The U.S.'s share of international travelers is expected to
continue fall through 2022, according to the U.S. Travel Association.
U.S. Travel research indicates that the U.S.'s share of global
long-haul travelers will fall below 11% in 2022, down from 13.7% in 2015. The percentage
has been on a four-year slide, reaching 11.7% in 2018, a decline representing a
loss of 14 million international visitors and $59 billion in spending, said
U.S. Travel. Between now and 2022, the further drop would mean a loss of 41
million visitors and $180 billion in spending.
Factors contributing to the decline in inbound travel
include the continued, historic strength of the U.S. dollar; ongoing trade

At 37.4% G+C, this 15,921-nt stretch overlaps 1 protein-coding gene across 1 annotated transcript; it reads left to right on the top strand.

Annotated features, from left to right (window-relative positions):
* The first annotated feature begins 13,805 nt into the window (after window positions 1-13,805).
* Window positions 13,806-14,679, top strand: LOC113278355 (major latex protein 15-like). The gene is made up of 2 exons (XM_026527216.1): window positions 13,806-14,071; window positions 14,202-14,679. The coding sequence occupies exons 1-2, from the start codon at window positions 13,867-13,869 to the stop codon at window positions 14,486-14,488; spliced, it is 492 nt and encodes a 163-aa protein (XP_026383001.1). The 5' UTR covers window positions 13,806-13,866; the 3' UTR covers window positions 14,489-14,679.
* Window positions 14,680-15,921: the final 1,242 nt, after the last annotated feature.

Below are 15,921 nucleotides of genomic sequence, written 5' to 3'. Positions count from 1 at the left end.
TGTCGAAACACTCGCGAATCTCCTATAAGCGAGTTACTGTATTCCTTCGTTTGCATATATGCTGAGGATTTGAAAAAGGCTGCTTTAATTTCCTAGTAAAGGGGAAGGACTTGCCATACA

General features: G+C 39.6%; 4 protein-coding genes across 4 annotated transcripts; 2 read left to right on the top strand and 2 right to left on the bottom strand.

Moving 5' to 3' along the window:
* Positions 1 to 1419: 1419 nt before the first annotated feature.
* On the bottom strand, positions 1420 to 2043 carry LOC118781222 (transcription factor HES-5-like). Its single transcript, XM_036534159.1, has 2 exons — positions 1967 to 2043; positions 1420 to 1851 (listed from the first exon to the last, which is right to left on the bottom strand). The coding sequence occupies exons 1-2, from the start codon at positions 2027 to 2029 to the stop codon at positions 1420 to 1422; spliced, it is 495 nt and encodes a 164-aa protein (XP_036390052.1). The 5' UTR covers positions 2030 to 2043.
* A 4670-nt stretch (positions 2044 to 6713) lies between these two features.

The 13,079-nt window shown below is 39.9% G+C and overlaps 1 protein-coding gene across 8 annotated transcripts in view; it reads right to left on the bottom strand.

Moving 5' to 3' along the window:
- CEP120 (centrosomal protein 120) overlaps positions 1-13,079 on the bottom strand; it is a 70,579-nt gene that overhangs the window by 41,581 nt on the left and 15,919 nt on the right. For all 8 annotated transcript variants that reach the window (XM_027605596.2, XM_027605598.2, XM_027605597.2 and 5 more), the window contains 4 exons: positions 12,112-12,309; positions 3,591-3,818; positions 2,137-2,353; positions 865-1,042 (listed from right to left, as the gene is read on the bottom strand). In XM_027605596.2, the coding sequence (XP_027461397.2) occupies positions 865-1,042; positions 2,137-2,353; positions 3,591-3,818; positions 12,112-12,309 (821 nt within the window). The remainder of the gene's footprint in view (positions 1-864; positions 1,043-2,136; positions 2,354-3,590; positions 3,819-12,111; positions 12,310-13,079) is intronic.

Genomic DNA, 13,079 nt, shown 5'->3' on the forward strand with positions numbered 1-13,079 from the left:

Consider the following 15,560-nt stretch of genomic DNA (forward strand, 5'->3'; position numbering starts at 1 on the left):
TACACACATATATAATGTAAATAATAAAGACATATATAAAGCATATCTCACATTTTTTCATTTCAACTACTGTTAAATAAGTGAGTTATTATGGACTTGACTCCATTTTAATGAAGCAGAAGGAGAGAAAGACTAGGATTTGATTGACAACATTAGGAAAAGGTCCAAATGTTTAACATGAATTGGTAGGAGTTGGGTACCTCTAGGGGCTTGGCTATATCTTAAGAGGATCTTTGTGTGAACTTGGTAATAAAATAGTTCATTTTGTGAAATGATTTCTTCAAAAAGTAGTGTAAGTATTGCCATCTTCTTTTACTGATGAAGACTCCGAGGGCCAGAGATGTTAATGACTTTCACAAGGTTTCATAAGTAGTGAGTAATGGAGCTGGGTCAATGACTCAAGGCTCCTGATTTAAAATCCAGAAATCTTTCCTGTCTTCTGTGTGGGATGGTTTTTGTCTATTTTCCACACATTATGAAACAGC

tensions; and stiff competition from rivals for international tourism.
"Passing legislation to renew Brand USA is the most
immediate move to help correct this problem, and we hope this shows Congress
the urgency of getting that done this year," said Tori Barnes, U.S.
Travel's executive vice president of public affairs and policy.
Funding for Brand USA, the public-private travel marketing
organization, is scheduled to expire in September 2020 because of the 2018
congressional budget cap agreement that diverted Brand USA's funding to general
revenue. Brand USA uses no taxpayer funds: Its funding comes from international
visitor fees and from the private sector through cash and in-kind
Last month, four U.S. senators introduced a bipartisan bill
to reauthorize Brand USA in 2020.